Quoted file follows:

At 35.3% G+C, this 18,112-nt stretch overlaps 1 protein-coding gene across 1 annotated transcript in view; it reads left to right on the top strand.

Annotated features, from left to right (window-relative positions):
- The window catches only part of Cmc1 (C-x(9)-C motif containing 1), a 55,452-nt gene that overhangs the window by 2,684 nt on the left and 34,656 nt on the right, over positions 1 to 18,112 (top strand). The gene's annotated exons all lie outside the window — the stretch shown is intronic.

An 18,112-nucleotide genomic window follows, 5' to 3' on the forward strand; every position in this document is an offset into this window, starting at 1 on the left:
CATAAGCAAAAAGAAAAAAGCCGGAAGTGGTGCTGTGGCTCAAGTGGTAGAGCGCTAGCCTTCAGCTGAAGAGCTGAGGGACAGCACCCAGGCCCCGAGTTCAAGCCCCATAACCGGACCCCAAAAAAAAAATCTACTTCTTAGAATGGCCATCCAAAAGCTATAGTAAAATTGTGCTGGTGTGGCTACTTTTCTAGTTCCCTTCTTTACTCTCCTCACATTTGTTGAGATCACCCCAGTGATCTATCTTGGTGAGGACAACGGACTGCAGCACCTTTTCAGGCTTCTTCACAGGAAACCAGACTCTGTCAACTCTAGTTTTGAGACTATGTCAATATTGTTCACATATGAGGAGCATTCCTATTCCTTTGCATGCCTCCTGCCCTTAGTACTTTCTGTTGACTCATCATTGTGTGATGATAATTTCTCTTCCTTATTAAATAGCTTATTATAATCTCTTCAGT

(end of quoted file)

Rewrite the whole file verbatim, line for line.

At 35.3% G+C, this 18,112-nt stretch overlaps 1 protein-coding gene across 1 annotated transcript in view; it reads left to right on the top strand.

Annotated features, from left to right (window-relative positions):
- The window catches only part of Cmc1 (C-x(9)-C motif containing 1), a 55,452-nt gene that overhangs the window by 2,684 nt on the left and 34,656 nt on the right, over positions 1 to 18,112 (top strand). The gene's annotated exons all lie outside the window — the stretch shown is intronic.

An 18,112-nucleotide genomic window follows, 5' to 3' on the forward strand; every position in this document is an offset into this window, starting at 1 on the left:
CATAAGCAAAAAGAAAAAAGCCGGAAGTGGTGCTGTGGCTCAAGTGGTAGAGCGCTAGCCTTCAGCTGAAGAGCTGAGGGACAGCACCCAGGCCCCGAGTTCAAGCCCCATAACCGGACCCCAAAAAAAAAATCTACTTCTTAGAATGGCCATCCAAAAGCTATAGTAAAATTGTGCTGGTGTGGCTACTTTTCTAGTTCCCTTCTTTACTCTCCTCACATTTGTTGAGATCACCCCAGTGATCTATCTTGGTGAGGACAACGGACTGCAGCACCTTTTCAGGCTTCTTCACAGGAAACCAGACTCTGTCAACTCTAGTTTTGAGACTATGTCAATATTGTTCACATATGAGGAGCATTCCTATTCCTTTGCATGCCTCCTGCCCTTAGTACTTTCTGTTGACTCATCATTGTGTGATGATAATTTCTCTTCCTTATTAAATAGCTTATTATAATCTCTTCAGT